Other equipment to consider are the panoramic sunroof, panoramic vision cameras (like those of Nissan), parking assistant with automatic steering, wireless charging of mobile phones (Qi), advanced connectivity with Android Auto, Apple CarPlay or MirrorLink, 3D navigation with updated data via TomTom, etc..
The hearts of the lion
Let's take a closer look at the engines. The 1.2 Puretech - that is, the three-cylinder ones - offer 130bhp in three flavours: manual, fuel-efficient manual, and automatic (EAT6). The only four-cylinder is the 155 bhp 1.6 THP, which is automatic as standard. As for the diesels, there are the 1.6 HDi with 100 and 120 bhp (manual, fuel-saving manual and automatic), and the 2.0 HDi with 150 bhp (manual) and 180 bhp (automatic).
The most powerful engine is exclusive to the "GT" versions, as a middle ground are the "GT Line", which have a different aesthetic, and below the Allure and Active, which are the heart of range. As the new 5008 range starts selling in spring 2017, the equipment/engine levels and prices are not yet detailed.
We do know the homologated consumptions of the engines, but we are not going to put them for a simple reason: they are still unrealistic homologations. As PSA has decided to provide fuel consumption data for its cars in real-world conditions, we prefer to wait for them to be published, so as not to mislead our readers. Any resemblance between a modern NEDC homologation and reality is purely coincidental.
Let's talk about performance. The 130 hp three-cylinder petrol engines are not capable of accelerating to 100 km/h in less than 10 seconds nor of reaching 190 km/h, only the 155 hp turbo engine can do that. Is it too heavy? According to the technical specifications, unladen and with full tanks, it doesn't reach 1.4 tonnes. The 100 bhp 1.6 BlueHDi has performance on a par with a 70 bhp hatchback, and the 120 bhp engine doesn't reach 100 km/h in less than 11 seconds.
The 2.0 BlueHDi offers more decent performance, with 150 hp and 180 hp it takes less than 10 seconds to reach 100 km/h, and can almost complete the kilometre from a standstill in 31 seconds. In both cases they exceed 200 km/h, and it's not that we're making an apology for speed, but to establish a technical scale. By the way, some of its state-of-the-art driving aids don't work at certain speeds.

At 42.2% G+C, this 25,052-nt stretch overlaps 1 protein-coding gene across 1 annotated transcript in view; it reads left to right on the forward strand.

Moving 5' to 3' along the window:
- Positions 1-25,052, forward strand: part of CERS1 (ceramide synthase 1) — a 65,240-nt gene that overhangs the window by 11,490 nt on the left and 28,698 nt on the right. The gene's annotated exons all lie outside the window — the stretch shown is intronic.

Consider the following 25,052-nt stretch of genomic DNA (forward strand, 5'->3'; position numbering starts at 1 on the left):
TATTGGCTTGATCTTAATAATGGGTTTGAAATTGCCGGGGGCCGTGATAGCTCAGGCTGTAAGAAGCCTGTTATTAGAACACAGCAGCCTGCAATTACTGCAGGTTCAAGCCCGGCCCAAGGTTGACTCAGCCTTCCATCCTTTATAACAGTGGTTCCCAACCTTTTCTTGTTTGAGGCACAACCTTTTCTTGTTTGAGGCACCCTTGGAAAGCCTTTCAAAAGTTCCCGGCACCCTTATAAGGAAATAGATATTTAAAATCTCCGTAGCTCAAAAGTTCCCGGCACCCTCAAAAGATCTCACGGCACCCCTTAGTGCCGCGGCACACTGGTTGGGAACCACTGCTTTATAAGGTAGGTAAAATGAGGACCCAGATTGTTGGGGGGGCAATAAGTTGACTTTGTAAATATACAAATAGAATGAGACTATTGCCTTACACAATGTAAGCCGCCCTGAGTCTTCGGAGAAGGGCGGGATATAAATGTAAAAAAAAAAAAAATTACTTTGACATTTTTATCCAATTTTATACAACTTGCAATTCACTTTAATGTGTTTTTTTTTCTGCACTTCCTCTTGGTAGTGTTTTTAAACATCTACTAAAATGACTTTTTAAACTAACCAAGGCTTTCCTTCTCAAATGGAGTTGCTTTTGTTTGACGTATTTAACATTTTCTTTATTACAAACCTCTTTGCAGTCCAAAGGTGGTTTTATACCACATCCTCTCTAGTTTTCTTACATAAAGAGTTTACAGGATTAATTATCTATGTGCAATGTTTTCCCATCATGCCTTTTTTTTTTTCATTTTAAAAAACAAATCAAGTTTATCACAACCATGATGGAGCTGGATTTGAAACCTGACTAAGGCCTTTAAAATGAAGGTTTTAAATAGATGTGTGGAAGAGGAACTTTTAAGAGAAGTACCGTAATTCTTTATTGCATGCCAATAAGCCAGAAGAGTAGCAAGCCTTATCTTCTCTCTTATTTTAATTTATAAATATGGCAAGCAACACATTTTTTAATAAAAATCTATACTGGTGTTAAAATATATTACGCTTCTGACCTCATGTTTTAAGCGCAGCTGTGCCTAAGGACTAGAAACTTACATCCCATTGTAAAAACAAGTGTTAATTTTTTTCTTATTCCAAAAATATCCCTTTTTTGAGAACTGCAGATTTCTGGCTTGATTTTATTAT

The active cruise control won't go over 140 km/h if it detects vehicles in your direction, nor can it be set to over 180 km/h. It will not warn of vehicles in the blind spot above 140 km/h. The Lane Keeping Assist will not steer at speeds above 140 km/h. Why not provide these aids up to the maximum speed the engines allow? We'll ask a responsible person when they make the dynamic presentation.
In other words, the assists work best up to 140 km/h, which is still a good jog.
It's not exactly lacking in driving aids. It has automatic emergency braking (detects registered vehicles and pedestrians), warning of unintentional lane departure (with limited steering correction), warns when you've been driving for two hours without stopping or when driving becomes clumsy, recognizes traffic signs (and allows you to program the cruise control with them), and turns on the high beams when there is no one to dazzle.
For off-road driving it has the option of "intelligent" traction control, which manages the front axle in an optimized way, depending on what the driver wants. This option is linked to the 18-inch M+S tyres and includes the Hill Descent Assist (HADC). The front angle of attack is discreet, 19 degrees, and the rear is 28 degrees. The ground clearance is 236 mm. It can handle more than dirt tracks without stones or puddles with dignity.
In short, Peugeot is responding to market demands. In recent years Peugeot had not understood the SUV phenomenon, like Citroën, and resorted to the wild card of remarking Mitsubishi models (Outlander and ASX) that have not had the commercial success of the original. This time they will surely hit the nail on the head, regardless of whether these avant-garde designs can be liked or not, or be completely outdated within five years. We'll see...